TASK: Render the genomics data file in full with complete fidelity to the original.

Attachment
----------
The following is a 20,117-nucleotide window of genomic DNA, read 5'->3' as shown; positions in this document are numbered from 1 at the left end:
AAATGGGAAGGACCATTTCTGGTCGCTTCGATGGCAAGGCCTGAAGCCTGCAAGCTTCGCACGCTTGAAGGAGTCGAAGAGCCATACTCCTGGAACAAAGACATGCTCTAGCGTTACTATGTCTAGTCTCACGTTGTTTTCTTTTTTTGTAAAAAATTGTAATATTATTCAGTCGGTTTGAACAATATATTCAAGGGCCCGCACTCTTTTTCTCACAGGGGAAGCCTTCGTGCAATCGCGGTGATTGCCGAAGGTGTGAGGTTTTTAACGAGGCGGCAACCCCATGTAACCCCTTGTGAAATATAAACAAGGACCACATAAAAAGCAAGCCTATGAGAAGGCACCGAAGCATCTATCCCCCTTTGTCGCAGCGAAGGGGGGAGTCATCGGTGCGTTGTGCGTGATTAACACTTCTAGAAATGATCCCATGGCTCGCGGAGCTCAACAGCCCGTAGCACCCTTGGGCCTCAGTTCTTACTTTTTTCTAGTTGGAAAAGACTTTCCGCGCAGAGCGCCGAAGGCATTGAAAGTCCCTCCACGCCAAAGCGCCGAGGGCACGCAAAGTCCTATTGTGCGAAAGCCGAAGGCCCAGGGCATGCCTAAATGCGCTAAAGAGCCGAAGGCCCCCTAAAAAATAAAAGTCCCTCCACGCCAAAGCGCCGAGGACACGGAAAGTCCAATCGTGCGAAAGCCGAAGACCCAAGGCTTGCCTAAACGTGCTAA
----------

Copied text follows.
The following is a 20,117-nucleotide window of genomic DNA, read 5'->3' as shown; positions in this document are numbered from 1 at the left end:
AAATGGGAAGGACCATTTCTGGTCGCTTCGATGGCAAGGCCTGAAGCCTGCAAGCTTCGCACGCTTGAAGGAGTCGAAGAGCCATACTCCTGGAACAAAGACATGCTCTAGCGTTACTATGTCTAGTCTCACGTTGTTTTCTTTTTTTGTAAAAAATTGTAATATTATTCAGTCGGTTTGAACAATATATTCAAGGGCCCGCACTCTTTTTCTCACAGGGGAAGCCTTCGTGCAATCGCGGTGATTGCCGAAGGTGTGAGGTTTTTAACGAGGCGGCAACCCCATGTAACCCCTTGTGAAATATAAACAAGGACCACATAAAAAGCAAGCCTATGAGAAGGCACCGAAGCATCTATCCCCCTTTGTCGCAGCGAAGGGGGGAGTCATCGGTGCGTTGTGCGTGATTAACACTTCTAGAAATGATCCCATGGCTCGCGGAGCTCAACAGCCCGTAGCACCCTTGGGCCTCAGTTCTTACTTTTTTCTAGTTGGAAAAGACTTTCCGCGCAGAGCGCCGAAGGCATTGAAAGTCCCTCCACGCCAAAGCGCCGAGGGCACGCAAAGTCCTATTGTGCGAAAGCCGAAGGCCCAGGGCATGCCTAAATGCGCTAAAGAGCCGAAGGCCCCCTAAAAAATAAAAGTCCCTCCACGCCAAAGCGCCGAGGACACGGAAAGTCCAATCGTGCGAAAGCCGAAGACCCAAGGCTTGCCTAAACGTGCTAA